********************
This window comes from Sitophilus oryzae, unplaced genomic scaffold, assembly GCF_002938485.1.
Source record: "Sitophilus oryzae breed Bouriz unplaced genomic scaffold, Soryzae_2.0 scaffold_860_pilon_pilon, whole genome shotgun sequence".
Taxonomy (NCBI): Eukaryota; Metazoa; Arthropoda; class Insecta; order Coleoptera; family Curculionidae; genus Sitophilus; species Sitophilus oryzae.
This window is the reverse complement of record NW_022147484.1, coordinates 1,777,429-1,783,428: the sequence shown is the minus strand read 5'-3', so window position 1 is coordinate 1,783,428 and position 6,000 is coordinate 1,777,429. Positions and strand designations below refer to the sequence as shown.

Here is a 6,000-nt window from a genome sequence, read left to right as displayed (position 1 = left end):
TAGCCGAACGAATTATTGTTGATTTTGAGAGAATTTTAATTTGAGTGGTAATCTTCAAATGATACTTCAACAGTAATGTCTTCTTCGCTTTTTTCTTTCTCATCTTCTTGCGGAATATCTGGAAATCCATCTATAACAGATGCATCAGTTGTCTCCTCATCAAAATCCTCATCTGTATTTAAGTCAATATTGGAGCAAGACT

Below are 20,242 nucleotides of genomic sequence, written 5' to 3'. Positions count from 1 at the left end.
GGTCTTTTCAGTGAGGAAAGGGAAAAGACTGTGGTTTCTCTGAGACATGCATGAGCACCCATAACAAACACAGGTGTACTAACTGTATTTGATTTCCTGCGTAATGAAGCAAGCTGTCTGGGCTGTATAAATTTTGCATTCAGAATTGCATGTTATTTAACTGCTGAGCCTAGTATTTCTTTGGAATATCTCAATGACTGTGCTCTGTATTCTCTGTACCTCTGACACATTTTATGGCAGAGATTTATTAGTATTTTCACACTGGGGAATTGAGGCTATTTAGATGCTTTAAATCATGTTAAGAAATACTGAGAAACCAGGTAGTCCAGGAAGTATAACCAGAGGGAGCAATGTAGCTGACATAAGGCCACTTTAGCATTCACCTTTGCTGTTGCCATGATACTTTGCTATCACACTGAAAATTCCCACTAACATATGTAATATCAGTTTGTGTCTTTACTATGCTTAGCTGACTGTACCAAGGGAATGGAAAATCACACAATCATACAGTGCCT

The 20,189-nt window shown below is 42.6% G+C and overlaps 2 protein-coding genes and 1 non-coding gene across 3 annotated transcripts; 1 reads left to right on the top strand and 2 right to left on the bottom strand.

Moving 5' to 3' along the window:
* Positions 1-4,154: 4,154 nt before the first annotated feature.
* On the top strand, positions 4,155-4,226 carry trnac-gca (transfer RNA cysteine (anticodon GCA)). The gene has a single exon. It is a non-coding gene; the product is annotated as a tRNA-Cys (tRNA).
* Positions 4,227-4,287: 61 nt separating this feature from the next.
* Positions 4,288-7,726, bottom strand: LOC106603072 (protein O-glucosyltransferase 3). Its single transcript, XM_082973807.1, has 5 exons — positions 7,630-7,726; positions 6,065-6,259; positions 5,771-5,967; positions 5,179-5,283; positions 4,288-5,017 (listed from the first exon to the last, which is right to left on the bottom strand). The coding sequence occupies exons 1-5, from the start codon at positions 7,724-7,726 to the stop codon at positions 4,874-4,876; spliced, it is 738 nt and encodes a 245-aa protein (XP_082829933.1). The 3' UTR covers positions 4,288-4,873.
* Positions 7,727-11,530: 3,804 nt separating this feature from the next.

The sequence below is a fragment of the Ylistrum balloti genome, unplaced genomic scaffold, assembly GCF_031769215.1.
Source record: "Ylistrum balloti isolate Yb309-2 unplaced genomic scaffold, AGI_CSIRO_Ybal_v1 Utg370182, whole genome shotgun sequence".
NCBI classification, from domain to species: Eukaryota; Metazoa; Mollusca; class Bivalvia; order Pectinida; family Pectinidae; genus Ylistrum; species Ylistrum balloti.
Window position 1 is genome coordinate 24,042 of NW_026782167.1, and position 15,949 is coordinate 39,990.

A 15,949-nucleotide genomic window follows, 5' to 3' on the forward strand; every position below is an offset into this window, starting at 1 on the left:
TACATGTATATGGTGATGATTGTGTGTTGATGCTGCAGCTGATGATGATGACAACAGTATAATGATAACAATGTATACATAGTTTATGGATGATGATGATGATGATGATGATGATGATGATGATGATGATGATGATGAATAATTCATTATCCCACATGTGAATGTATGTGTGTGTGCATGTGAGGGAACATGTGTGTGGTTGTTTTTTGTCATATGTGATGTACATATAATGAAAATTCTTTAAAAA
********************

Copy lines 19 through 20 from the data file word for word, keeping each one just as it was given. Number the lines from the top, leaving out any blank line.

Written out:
Window position 1 is genome coordinate 24,042 of NW_026782167.1, and position 15,949 is coordinate 39,990.

A 15,949-nucleotide genomic window follows, 5' to 3' on the forward strand; every position below is an offset into this window, starting at 1 on the left: